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The Scooter Libby Trial

Jury selection began this week in the perjury and obstruction of justice  trial of Scooter Libby. His alleged perjury occured during the investigation into the Valerie Plame leak case.

It started when former ambassador Joseph Wilson made a trip to Niger to determine if Iraq was trying to procure uranium from them. He came back and wrote a scathing editorial in the New York Times, saying there was no evidence Saddam Hussein was trying to purchase uranium from them. He also said that he was sent by Dick Cheney's office. The trip was arranged by his wife, Valerie Plame, who worked for the CIA. Robert Novak pointed this out in a column

At this point, Wilson said that the White House deliberately leaked his wife's name to retaliate. It's questionable whether this was really the motive. Novak's point was that there was some nepotism involved in the choice of Joseph WIlson to go to Africa. He admittedly made a mistake in giving Valerie Plame's name.

And one could argue, "I don't care what his intention was, he outed a covert CIA agent." The problem with this is that her covert status was questionable. It was alleged that giving her name violated the Intelligence Identities Protection Act. Early on this was disputed by, among other people, one of the people who helped draft the act. Fitzgerald never charged anyone with a violation of this law.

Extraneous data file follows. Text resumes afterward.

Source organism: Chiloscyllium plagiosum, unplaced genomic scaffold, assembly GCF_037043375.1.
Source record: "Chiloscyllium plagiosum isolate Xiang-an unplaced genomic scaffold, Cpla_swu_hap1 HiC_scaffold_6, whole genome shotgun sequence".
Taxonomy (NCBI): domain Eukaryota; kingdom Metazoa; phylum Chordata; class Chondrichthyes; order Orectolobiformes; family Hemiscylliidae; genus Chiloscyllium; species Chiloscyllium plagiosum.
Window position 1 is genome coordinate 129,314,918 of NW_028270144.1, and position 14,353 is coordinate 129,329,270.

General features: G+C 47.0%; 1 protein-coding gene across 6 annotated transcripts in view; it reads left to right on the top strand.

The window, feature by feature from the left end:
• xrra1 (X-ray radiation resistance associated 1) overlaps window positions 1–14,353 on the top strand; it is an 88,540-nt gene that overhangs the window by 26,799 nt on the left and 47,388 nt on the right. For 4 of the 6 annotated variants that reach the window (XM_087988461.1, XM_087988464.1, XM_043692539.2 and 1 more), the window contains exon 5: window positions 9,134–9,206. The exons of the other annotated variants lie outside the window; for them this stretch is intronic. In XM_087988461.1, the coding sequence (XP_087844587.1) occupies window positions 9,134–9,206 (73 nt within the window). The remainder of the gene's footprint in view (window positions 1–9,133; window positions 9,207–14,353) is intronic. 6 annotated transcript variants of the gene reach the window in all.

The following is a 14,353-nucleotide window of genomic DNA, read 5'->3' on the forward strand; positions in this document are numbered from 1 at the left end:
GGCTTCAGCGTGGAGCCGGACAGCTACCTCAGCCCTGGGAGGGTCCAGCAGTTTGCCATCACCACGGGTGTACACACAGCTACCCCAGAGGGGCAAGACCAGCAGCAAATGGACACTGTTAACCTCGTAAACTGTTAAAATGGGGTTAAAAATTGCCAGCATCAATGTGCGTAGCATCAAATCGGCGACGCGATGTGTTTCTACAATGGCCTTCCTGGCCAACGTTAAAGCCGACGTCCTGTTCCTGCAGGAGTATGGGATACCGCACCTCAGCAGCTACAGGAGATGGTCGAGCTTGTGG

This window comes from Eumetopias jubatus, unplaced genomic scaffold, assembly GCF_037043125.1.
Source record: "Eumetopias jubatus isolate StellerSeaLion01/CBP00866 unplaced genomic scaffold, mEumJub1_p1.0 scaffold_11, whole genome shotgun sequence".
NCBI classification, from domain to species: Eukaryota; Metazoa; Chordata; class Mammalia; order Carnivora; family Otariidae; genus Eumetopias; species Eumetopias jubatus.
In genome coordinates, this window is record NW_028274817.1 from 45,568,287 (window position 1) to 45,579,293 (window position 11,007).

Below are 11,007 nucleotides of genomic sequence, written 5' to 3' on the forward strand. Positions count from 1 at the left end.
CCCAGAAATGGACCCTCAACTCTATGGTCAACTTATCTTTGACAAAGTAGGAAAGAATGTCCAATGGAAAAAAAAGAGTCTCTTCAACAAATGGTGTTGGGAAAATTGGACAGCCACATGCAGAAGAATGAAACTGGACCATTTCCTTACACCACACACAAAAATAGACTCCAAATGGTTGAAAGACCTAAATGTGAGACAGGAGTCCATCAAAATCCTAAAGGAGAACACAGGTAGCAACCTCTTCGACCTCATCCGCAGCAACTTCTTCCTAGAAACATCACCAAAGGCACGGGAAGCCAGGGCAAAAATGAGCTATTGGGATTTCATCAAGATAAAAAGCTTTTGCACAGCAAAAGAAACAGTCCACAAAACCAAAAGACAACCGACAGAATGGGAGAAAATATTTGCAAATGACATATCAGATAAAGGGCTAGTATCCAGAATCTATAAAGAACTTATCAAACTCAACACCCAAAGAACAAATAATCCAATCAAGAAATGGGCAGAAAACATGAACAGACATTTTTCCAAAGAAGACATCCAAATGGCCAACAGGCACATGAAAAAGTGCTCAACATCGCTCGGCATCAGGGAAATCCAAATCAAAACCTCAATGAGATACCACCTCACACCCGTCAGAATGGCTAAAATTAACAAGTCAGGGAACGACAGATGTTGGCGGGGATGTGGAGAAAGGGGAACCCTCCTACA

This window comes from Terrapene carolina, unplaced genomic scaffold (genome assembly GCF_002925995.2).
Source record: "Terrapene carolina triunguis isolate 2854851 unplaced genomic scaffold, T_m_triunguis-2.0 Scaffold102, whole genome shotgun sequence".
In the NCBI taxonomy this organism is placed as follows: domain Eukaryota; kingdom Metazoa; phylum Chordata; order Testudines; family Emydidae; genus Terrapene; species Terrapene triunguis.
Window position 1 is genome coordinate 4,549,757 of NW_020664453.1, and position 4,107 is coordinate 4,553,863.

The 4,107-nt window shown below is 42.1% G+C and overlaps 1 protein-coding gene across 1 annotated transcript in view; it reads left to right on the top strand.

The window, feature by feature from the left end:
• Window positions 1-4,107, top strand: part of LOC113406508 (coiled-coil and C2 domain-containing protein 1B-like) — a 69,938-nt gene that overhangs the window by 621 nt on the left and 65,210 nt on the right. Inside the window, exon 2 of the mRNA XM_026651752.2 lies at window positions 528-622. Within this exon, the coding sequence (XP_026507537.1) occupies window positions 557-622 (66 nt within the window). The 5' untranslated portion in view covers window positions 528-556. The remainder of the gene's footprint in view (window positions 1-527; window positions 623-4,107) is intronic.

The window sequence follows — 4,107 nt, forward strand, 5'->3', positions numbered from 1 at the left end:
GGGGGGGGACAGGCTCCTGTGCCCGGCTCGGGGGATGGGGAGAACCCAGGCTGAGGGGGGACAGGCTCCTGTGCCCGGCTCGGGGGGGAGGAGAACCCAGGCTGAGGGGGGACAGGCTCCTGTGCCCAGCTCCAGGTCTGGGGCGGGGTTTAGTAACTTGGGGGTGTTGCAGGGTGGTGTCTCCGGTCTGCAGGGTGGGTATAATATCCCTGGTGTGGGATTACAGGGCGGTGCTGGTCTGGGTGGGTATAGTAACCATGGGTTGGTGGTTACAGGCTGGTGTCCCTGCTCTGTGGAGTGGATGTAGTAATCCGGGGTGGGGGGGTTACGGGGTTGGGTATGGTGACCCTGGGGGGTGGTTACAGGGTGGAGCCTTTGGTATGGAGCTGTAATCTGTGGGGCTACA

The leaker turned out to be a man named Richard Armitage, who ironically enough was a critic of the war. For that matter, so was Robert Novak, and he remains one. Novak was savaged in a a National Review piece by former Bush speechwriter David Frum that went after conservative critics of Bush's foreign policy. And just to complete the hat trick, your humble blogger disagreed with the decision to go to war with Iraq. As was once said on Southpark, if irony were strawberries, we'd all be drinking a lot of smoothies right now.

An interesting development is that Wilson recently attempted to quash a subpoena by the Libby y defense team to have him testify. The motion was denied.  It seems very unusual for someone who brought charges in a case to try to get out of testifying. It will be an interesting trial.


i'm so glad they're finally getting this show on the road. it seems like forever ago i was catching every little bit of info the new york times had within its black and white pages. i was totally hoping for some woodward y bernstien craziness to burst forth and now... so much momentum lost. but it will definitely be interesting... cheney's gonna get deposed and that might be totally awesome... maybe...